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  • Financing farmers: Can funds for oil palm help save our forests?

Financing farmers: Can funds for oil palm help save our forests?

A worker wheels a barrow of oil palm fruit. Photo by Icaro Cooke Vieira/CIFOR
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FTA COMMUNICATIONS TEAM

Oil palm fruits in Jambi, Indonesia. Photo by Iddy Farmer/CIFOR

Palm oil: people love it, hate it or maybe just use it without even knowing. The controversial vegetable oil is found in thousands of consumer products from soap to lipstick, frozen pizza, ice cream and even fuel.

World demand continues to increase rapidly and is placing pressure on forests, mainly in Indonesia. But, for now, the profitable commodity is here to stay. So what can be done to reduce the pressure on forests?

Efforts are ongoing to stop the rapid destruction of tropical forests through more sustainable business practices. In 2004, the Roundtable on Sustainable Palm Oil (RSPO) was launched with the vision to “transform markets to make sustainable oil palm the norm”. Pressure from activists on big corporations that use palm oil in their products has also had some impact, leading them to make commitments to sustainable supply and zero deforestation.

Most action to date has focused on how large palm oil companies do business but increasingly, concerns comprise what the implications are for smallholders, and how smallholders can capture greater benefits from engaging in palm oil supply chains.

In Indonesia — one of the biggest palm oil producing countries alongside Malaysia — up to 40 percent of the land used to grow oil palm is cultivated by smallholders who farm, on average, just 2 hectares each.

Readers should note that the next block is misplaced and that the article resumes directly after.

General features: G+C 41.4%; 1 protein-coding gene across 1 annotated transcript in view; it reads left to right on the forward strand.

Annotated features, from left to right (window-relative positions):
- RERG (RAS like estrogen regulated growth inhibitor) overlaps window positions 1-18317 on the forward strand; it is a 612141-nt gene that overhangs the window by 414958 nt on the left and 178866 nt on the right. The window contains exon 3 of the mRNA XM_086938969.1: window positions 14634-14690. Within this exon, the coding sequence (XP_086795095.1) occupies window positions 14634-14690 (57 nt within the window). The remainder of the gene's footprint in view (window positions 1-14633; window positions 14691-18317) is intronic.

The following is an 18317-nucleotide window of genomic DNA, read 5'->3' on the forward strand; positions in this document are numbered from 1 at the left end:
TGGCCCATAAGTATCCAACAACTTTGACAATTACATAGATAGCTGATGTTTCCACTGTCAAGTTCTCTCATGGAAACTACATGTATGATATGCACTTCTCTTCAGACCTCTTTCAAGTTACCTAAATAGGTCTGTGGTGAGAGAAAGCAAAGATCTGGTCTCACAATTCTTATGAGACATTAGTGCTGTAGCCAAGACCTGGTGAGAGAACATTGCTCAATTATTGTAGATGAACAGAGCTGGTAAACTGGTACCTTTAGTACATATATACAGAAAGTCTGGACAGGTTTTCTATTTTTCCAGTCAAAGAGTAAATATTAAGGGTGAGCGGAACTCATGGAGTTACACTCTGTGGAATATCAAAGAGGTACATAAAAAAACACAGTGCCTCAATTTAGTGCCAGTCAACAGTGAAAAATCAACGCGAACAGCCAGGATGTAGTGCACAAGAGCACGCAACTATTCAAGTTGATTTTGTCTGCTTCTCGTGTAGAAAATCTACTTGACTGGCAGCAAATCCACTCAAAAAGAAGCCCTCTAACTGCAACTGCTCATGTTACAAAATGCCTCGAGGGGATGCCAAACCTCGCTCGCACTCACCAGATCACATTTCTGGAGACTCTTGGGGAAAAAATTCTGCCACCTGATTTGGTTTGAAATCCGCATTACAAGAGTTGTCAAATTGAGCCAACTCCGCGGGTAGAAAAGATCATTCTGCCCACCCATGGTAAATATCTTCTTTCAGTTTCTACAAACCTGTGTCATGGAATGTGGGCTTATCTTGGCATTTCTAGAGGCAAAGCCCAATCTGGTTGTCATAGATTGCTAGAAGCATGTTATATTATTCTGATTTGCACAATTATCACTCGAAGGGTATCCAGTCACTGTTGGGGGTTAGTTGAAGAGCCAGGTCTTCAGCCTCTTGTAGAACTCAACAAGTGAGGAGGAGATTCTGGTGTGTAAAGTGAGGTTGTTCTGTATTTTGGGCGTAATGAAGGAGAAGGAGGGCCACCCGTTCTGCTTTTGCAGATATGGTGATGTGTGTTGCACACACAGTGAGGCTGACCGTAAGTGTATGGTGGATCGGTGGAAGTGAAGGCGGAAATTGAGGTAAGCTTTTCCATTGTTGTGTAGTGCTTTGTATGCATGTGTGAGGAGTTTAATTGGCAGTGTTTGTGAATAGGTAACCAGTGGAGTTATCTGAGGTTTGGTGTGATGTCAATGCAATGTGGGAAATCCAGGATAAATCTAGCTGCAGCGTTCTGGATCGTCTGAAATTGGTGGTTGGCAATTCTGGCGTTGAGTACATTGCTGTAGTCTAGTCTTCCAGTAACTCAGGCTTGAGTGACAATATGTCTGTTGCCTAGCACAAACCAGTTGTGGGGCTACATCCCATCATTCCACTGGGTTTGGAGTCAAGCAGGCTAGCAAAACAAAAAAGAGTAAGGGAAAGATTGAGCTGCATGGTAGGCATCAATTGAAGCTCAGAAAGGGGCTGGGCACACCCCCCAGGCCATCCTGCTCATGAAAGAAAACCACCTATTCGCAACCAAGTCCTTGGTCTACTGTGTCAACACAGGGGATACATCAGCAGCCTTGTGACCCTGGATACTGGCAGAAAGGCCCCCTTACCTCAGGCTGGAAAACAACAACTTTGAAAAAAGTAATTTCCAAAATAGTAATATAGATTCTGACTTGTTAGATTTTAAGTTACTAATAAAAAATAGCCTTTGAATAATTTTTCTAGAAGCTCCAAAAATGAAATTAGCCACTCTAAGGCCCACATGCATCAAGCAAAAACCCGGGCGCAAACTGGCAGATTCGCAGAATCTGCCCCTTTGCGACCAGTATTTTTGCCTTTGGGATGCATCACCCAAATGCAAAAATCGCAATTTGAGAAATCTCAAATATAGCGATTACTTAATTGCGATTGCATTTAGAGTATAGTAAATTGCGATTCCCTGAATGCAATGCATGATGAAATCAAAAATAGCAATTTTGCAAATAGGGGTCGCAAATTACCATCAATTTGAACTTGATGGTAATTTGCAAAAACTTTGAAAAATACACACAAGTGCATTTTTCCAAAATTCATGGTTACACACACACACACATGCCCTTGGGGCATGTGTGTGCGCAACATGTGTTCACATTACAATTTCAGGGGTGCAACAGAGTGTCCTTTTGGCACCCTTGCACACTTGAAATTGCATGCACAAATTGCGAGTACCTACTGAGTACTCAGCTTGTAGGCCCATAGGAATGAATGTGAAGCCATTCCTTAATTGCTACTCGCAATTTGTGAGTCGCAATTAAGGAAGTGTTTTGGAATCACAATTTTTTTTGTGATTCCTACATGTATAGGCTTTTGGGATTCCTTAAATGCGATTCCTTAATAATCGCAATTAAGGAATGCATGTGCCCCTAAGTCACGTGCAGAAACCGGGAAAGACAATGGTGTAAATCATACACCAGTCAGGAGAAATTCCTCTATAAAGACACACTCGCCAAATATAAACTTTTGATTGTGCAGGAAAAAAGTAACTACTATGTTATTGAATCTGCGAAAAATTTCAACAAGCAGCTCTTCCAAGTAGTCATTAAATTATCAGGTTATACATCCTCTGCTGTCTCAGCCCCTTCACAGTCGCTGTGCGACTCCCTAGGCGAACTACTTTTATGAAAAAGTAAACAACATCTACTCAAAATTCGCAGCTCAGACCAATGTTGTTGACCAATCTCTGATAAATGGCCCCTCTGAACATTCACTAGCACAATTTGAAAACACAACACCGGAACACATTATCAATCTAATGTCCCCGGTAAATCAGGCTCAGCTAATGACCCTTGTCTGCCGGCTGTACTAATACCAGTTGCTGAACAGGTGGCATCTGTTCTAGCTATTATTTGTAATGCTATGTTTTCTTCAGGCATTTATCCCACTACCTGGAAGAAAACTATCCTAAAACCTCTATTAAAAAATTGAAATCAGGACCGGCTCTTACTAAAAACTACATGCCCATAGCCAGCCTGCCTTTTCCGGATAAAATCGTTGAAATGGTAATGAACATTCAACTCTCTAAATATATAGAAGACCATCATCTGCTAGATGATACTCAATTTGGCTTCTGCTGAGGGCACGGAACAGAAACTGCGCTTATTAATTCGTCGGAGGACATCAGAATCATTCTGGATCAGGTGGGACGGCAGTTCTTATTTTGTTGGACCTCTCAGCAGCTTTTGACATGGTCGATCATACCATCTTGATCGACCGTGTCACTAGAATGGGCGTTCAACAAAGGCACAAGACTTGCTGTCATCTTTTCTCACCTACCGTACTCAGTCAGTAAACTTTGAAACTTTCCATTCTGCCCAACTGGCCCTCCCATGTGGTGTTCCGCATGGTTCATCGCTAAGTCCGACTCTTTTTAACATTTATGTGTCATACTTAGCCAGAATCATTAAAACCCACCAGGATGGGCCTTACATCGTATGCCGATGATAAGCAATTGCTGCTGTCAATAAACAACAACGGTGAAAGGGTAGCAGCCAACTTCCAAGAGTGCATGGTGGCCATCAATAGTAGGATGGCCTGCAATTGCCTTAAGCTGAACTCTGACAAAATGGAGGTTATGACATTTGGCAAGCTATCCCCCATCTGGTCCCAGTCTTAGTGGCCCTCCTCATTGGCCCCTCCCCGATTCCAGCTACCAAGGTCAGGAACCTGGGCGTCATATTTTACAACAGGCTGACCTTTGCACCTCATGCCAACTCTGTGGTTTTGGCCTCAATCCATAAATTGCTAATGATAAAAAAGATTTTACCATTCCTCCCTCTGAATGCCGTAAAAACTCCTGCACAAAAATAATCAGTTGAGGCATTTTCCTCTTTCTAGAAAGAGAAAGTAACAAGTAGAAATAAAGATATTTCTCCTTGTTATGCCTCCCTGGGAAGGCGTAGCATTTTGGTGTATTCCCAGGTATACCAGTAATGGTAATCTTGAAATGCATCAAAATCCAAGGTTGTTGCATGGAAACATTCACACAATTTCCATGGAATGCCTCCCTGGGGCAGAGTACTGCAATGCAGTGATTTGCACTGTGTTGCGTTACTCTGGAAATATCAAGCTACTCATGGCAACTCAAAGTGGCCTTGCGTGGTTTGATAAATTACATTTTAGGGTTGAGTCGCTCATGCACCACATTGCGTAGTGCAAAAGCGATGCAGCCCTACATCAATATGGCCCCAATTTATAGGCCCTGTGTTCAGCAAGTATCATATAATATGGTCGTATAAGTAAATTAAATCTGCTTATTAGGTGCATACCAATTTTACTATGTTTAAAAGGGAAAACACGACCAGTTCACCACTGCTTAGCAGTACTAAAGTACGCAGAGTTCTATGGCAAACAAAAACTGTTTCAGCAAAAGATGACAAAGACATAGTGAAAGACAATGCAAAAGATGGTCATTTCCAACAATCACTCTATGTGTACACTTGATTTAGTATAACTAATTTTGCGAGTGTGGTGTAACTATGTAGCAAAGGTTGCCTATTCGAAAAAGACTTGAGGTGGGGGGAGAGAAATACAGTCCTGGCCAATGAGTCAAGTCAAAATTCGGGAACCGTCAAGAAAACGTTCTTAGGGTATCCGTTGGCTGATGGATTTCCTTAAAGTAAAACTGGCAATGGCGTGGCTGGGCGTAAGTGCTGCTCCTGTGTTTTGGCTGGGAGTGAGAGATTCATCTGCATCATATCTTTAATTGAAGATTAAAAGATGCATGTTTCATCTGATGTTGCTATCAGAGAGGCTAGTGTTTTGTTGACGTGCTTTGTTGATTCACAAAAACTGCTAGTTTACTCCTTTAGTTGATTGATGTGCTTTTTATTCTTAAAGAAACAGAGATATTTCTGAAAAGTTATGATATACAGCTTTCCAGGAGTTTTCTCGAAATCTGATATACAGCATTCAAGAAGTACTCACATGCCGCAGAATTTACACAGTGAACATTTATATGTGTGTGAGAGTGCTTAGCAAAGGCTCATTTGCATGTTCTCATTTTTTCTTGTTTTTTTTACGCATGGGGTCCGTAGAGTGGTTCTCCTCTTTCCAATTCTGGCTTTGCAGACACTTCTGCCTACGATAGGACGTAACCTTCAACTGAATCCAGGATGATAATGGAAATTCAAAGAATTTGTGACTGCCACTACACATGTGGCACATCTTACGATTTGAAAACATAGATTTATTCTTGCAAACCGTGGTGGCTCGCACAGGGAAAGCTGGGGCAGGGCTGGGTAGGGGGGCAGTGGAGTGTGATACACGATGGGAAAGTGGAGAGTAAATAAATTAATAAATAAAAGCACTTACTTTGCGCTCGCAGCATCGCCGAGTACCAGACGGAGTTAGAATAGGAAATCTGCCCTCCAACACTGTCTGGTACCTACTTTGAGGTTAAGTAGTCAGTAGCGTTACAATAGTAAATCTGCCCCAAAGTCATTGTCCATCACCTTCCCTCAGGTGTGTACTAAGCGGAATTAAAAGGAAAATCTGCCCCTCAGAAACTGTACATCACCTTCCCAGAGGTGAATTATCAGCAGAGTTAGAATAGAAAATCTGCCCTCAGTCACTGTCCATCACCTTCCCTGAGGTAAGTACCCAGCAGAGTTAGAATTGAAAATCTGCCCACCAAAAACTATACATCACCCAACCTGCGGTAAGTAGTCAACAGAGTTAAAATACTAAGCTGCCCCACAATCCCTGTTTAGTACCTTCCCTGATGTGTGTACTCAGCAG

The sustainability of the palm oil sector has also triggered Indonesian government efforts to improve the policy environment for inclusion of smallholders, and channeling resources for them to improve practices in management and replanting. There is also an ongoing effort to strengthening the national standards for sustainable palm oil (ISPO).

Read more: Towards responsible and inclusive financing of the palm oil sector

Three teams of researchers from the Center for International Forestry Research (CIFOR) as part of its work under the CGIAR Research Program on Forests, Trees and Agroforestry (FTA) and from partner institutions have produced a series of infobriefs looking at how smallholders can improve their lives and, at the same time, protect remaining forests. The major challenge, according to their findings? Money.

“Oil palm provides more economic benefits to smallholders than other crops, and it’s expanding,” says Pablo Pacheco, a Principal Scientist at CIFOR. “Yet smallholders have to adopt more sustainable practices. Research has to contribute to this, and identify options for them to improve their practices, as well as identify what resources are needed to make that change happen.”

“That’s where financing comes in, and becomes an important key resource for smallholders to be able to access,” he adds.

THE REPLANTING CHALLENGE

A worker wheels a barrow of oil palm fruit. Photo by Icaro Cooke Vieira/CIFOR

The Indonesian government estimates that a total of 175,000 hectares of oil palm farmed by smallholders needs to be replanted each year, and this alone creates major challenges for farmers. 

Hans Harmen Smit, global coordinator for palm oil at the Netherlands Development Organization (SNV), one of the partner organizations, was part of the team that examined current finance practices. Their focus was on Indonesia and Malaysia, which together account for about 85 percent of total global palm oil production. Smit says that without proper financing, farmers only replant when they can afford to.

“The problem is, once they replant, they have to wait three years at least for the new plantation to become productive, and during that time they have no income,” he says.

Smallholder income from oil palm varies. On average, smallholders with around two hectares of land can earn a gross monthly income of US$290 to US$400.